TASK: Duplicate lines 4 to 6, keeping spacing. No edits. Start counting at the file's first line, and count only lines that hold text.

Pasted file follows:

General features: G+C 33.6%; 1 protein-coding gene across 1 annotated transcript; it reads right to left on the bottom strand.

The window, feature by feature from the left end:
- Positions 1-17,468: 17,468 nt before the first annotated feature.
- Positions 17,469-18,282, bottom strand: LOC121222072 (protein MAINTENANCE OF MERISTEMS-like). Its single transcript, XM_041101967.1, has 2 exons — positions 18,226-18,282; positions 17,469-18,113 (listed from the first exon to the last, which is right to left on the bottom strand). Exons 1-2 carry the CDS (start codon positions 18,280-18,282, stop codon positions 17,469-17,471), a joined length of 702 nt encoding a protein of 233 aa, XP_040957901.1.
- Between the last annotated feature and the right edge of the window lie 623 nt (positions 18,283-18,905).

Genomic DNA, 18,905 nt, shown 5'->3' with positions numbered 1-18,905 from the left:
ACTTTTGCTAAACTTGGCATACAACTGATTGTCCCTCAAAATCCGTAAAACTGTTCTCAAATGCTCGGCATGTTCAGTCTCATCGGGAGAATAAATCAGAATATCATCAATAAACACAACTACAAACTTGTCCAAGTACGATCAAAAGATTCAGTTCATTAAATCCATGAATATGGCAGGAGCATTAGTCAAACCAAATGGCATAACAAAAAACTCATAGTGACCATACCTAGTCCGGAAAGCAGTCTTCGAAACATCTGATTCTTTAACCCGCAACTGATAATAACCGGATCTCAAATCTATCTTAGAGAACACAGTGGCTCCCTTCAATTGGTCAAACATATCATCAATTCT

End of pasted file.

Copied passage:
- Positions 17,469-18,282, bottom strand: LOC121222072 (protein MAINTENANCE OF MERISTEMS-like). Its single transcript, XM_041101967.1, has 2 exons — positions 18,226-18,282; positions 17,469-18,113 (listed from the first exon to the last, which is right to left on the bottom strand). Exons 1-2 carry the CDS (start codon positions 18,280-18,282, stop codon positions 17,469-17,471), a joined length of 702 nt encoding a protein of 233 aa, XP_040957901.1.
- Between the last annotated feature and the right edge of the window lie 623 nt (positions 18,283-18,905).

Genomic DNA, 18,905 nt, shown 5'->3' with positions numbered 1-18,905 from the left: